Learn from yesterday, live for today, hope for tomorrow : attempting to plan for coastal change in South West Victoria

Herron, Murray, Jones, David and Rollo, John 2014, Learn from yesterday, live for today, hope for tomorrow : attempting to plan for coastal change in South West Victoria, in UHPH 2014 : Landscapes and Ecologies of Urban and Planning History : Proceedings of the 12th Australasian Urban History Planning History Conference, Australasian Urban History / Planning History Group and Victoria University of Wellington, Wellington, New Zealand, pp. 179-193.

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Title Learn from yesterday, live for today, hope for tomorrow : attempting to plan for coastal change in South West Victoria
Author(s) Herron, Murray
Jones, David
Rollo, John
Conference name Australasian Urban History Planning History. Conference (12th : 2014 : Wellington, New Zealand)
Conference location Wellington, New Zealand
Conference dates 2-5 Feb. 2014
Title of proceedings UHPH 2014 : Landscapes and Ecologies of Urban and Planning History : Proceedings of the 12th Australasian Urban History Planning History Conference
Editor(s) Gjerde, Morten
Petrovic, Emina
Publication date 2014
Conference series Australasian Urban History Planning History Conference
Start page 179
End page 193
Total pages 15
Publisher Australasian Urban History / Planning History Group and Victoria University of Wellington
Place of publication Wellington, New Zealand
Keyword(s) coastal planning
urban design
South-Western Victoria
Summary Learn from yesterday, live for today hope for tomorrow. When Albert Einstein penned these opening words, the realm of planning was least on his mind despite the aptness of the thoughts. This paper, having regard to this quotation, questions whether demographic change in one coastal area is occurring at a faster rate than in non–coastal areas? The South West coastal area of Victoria, from 1981 onwards, has witnessed a dramatic increase in population and also major shifts in the social and economic characteristics of the region. What have been the historic demographic and employment characteristics of the area and has there been a shift in these characteristics leading to the rapid population growth? These questions are considered using the City of Warrnambool, the largest urban centre in South West Victoria, as a study vehicle. The impact of a growing population on the municipal landscape can be demanding in terms of land use planning, land supply and the urban design. This paper will review the population growth using a shift share analysis method compared against overall growth patterns in the Victorian state population and Australia overall. It will then examine government population forecasts for the City of Warrnambool and suggest those impacts upon the current City of Warrnambool landscape.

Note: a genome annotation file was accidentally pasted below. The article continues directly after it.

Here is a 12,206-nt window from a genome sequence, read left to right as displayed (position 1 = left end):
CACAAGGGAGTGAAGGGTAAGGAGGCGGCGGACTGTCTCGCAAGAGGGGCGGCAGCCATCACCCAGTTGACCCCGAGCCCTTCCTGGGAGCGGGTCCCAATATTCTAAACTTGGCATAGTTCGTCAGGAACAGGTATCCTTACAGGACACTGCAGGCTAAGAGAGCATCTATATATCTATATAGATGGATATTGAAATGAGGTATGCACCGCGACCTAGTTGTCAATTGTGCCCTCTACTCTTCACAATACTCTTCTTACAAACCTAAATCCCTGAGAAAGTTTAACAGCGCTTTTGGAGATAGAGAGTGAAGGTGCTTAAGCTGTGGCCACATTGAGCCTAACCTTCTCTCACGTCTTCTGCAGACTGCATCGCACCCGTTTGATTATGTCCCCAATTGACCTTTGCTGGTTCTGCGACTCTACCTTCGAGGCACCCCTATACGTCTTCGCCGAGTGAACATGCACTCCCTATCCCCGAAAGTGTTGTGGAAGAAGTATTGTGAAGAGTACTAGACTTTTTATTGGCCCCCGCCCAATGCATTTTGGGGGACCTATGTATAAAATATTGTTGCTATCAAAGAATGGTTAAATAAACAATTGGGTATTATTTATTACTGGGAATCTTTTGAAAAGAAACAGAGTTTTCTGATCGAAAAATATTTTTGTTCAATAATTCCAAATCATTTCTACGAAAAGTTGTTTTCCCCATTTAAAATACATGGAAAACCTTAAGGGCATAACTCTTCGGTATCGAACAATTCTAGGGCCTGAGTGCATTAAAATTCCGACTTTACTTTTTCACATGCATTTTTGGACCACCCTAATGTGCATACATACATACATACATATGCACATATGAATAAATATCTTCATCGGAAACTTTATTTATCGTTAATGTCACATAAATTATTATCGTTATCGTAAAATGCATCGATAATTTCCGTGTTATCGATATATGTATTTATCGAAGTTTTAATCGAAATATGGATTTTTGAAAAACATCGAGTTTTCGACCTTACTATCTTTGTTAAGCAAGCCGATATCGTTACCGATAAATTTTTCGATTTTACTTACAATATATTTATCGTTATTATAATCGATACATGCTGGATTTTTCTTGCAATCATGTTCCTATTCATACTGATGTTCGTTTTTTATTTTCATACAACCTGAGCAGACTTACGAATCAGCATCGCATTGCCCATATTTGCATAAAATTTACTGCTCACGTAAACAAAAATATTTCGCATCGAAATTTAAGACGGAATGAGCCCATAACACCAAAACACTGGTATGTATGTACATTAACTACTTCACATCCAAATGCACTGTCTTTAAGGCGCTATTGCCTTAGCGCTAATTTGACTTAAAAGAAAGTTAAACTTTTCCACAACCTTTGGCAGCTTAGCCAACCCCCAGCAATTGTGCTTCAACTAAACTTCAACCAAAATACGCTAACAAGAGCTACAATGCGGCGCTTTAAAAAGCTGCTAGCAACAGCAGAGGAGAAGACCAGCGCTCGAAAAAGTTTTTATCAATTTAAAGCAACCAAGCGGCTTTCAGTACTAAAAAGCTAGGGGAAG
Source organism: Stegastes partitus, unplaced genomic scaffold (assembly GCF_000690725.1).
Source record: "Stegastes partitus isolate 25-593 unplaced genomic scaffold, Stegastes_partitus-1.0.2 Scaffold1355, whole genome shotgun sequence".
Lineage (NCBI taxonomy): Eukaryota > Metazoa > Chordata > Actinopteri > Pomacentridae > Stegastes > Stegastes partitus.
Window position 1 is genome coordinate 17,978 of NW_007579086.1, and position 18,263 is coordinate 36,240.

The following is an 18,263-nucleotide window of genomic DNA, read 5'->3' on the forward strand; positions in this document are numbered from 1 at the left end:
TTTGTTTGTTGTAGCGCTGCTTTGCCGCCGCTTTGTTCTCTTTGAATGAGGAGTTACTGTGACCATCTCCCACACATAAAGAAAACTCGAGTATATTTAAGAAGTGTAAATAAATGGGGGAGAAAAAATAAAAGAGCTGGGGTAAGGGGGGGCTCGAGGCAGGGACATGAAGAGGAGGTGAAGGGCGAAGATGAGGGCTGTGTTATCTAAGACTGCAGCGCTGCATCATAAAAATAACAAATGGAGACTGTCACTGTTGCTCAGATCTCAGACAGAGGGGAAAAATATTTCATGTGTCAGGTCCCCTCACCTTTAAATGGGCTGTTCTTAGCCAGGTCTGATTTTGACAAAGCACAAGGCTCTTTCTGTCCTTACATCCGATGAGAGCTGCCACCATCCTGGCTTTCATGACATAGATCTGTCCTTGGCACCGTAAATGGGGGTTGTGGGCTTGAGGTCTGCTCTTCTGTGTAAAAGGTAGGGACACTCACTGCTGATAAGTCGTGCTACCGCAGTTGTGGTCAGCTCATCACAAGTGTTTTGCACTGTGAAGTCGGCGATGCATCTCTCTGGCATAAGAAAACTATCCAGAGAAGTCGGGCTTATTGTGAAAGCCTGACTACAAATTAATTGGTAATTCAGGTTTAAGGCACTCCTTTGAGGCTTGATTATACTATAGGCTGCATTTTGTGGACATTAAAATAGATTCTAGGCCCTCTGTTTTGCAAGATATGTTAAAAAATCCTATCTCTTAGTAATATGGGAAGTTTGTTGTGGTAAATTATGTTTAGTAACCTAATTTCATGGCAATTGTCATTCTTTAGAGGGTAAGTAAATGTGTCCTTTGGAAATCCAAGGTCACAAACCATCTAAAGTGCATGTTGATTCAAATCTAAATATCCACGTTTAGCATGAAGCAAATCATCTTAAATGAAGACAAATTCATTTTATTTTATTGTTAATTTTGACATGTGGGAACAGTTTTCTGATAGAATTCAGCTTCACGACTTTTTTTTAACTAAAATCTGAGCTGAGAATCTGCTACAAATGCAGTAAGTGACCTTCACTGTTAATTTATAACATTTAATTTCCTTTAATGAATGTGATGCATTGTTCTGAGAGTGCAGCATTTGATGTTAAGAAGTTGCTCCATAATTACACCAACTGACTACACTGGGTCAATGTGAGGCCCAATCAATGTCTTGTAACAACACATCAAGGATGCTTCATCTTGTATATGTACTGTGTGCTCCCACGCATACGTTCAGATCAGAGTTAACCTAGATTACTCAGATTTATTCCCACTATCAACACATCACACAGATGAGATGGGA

Language eng
Field of Research 129999 Built Environment and Design not elsewhere classified
Socio Economic Objective 970112 Expanding Knowledge in Built Environment and Design
HERDC Research category E2 Full written paper - non-refereed / Abstract reviewed
Copyright notice ©2014, Australasian Urban History / Planning History Group and Victoria University of Wellington
Persistent URL http://hdl.handle.net/10536/DRO/DU:30061631

Document type: Conference Paper
Collection: School of Architecture and Built Environment
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